• The first one is telling the story of Bambi and a herd of deer wielding hunting rifles and shooting random office workers. They actually kill Frank, a Nice Guy minding his own business, and pose with his body for a picture. Calvin explains that humans needed thinning out, and the deer were complying with that mandate. (He's not wrong to make that analogy, but it's disturbing nonetheless). All Miss Wormwood does is send a note home asking to schedule a parent-teacher conference. These days he'd be made to see a therapist in school about how he interprets current events.
    • The second is actually a story about Susie getting Eaten Alive by a pack of carnivorous dinosaurs as well as explicitly advocating for natural selection, to which Miss Wormwood responds by matter-of-factly criticizing his report and telling him to see her after class. After numerous school shootings made headlines and psychological issues concerning children/teenagers have gained public attention, Calvin's teacher would interpret the "report" as a threat to Susie's well-being and he would likely be suspended or expelled (especially in a zero-tolerance school environment), if not also required to see a therapist.
  • Calvin asks Uncle Max if he has any kids, to which he replies "Nope, I'm not even married." Calvin asks what difference that makes, to shocked responses from Calvin's parents, and a comment from Uncle Max that Calvin must watch a lot of TV. Nowadays, the stigma against single parents and unmarried couples having children has gone down significantly, and it's entirely possible that Calvin would have met a child whose parents were unmarried or was raised by a single parent. Not to mention that Calvin could have asked that question out of natural curiosity, even if he didn't know of any unmarried parents/single parents (as a six year old, he might honestly not know what the connection is between them).
  • In one strip, Calvin fires an arrow at Susie while dressed in a very stereotypical Native American costume. Cute and charming when the strip was published, considered problematic cultural appropriation nowadays.
  • One of the Rosalyn babysitting arcs ended with Calvin calling the police to say that he and Hobbes were being held hostage (something that merely gets an eye-roll from Rosalyn). This would be much harder to play off as a comedic punchline nowadays, considering similar false 9-1-1 calls in real life have led to swatting incidents where innocent people have been killed. To add, police tend to respond to suspected hostage situations with extreme force, not a polite door knock as depicted in the comic. Calvin would also be in big trouble for his antics now, perhaps even punished for juvenile delinquency.
  • One example of this was noted by Watterson himself in commentary. He got a lot of angry letters from readers for depicting Calvin's parents as flawed human beings who would often get enraged at Calvin's antics, want to spend time away from him, get into arguments, regret even having Calvin and even be happy at the thought of him disappearing. As Watterson notes, examples of dysfunctional families who didn't always get along appearing in fiction became much more common and exaggerated as the comic progressed, to the point where the complaints of Calvin's parents seemed almost quaint in comparison.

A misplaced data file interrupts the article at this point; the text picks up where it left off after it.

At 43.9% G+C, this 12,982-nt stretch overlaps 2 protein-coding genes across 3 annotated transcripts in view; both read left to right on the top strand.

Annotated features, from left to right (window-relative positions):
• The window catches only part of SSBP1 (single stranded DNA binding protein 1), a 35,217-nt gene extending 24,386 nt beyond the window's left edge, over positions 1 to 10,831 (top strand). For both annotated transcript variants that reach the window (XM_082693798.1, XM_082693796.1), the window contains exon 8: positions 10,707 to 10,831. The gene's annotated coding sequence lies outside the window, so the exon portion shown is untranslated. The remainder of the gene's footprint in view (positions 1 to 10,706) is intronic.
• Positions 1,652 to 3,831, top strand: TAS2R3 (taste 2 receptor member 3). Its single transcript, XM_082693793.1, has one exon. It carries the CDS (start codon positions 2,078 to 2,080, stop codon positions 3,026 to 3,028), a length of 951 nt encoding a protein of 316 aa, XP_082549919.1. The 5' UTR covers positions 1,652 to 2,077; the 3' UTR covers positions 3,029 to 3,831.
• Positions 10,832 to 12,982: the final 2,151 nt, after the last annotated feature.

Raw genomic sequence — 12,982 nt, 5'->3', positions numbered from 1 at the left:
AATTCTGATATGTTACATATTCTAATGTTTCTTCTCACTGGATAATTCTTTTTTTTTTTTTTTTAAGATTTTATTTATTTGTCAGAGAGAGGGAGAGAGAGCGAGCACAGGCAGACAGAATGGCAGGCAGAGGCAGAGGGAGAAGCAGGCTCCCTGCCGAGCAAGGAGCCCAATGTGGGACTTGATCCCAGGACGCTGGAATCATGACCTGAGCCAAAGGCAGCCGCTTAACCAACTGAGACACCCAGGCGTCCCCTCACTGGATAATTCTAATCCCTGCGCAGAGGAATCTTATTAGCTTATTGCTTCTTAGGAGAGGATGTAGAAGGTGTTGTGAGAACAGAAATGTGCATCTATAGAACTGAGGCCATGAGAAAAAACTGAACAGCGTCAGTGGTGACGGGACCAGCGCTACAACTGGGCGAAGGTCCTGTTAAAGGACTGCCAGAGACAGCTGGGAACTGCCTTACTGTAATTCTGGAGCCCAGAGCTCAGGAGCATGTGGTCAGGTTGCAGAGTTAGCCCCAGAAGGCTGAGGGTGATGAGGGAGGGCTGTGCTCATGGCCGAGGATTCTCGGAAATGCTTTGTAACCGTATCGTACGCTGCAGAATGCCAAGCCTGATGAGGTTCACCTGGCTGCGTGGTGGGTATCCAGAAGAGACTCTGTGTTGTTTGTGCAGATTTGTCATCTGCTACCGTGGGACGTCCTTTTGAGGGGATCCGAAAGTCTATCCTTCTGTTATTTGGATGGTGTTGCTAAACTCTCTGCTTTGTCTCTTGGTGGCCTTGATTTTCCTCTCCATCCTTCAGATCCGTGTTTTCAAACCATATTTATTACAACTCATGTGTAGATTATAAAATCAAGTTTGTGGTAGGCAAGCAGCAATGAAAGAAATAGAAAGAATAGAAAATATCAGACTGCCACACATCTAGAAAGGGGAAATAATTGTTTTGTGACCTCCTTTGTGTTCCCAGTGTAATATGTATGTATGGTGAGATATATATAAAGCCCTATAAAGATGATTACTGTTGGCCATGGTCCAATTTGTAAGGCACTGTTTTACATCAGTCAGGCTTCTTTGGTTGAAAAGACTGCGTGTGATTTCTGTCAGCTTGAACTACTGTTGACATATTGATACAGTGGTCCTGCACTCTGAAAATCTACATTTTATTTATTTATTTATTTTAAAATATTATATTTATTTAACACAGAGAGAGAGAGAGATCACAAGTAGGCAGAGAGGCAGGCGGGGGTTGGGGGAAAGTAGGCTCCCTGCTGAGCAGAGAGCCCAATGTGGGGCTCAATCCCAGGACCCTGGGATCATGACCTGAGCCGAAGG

• Watterson also mentioned that a lot of people complained about a strip where Calvin fantasizes about using a jet fighter to blow up his school (and, presumably, all the people inside), though he defended it at the time, saying any kid Calvin's age has probably fantasized about destroying their school at least once. In the post-Columbine age of mass shootings and other violence at public schools, it's hard to imagine this strip being published.
  • In some strips, Calvin would sit with Hobbes in the car while his parents did errands. Watterson himself said this wasn't an issue when he was growing up. By the 21st century, the general public had become much more aware of how dangerous and potentially fatal it is to leave a six-year old alone in the car, especially during the summer when a locked car can heat up to lethal temperatures ridiculously fast.
  • One story arc in 1990 had Calvin (in the midst of yet another Spaceman Spiff fantasy) running away from school after threatening the class with a rubber band. Woe betide any kid who attempts this nowadays.
  • Calvin's calls to the library about books on making bombs or graffiti would have been dismissed as a joke in the 90s, but would result in a visit from the police or SWAT team nowadays. Same with his calls to the hardware store asking for demolition materials.
  • In the first arc of Valentine's Day strips, Calvin gives Susie a card with "Drop dead" written on it. Assuming Susie told her parents or Miss Wormwood, Calvin would these days be fighting a school suspension.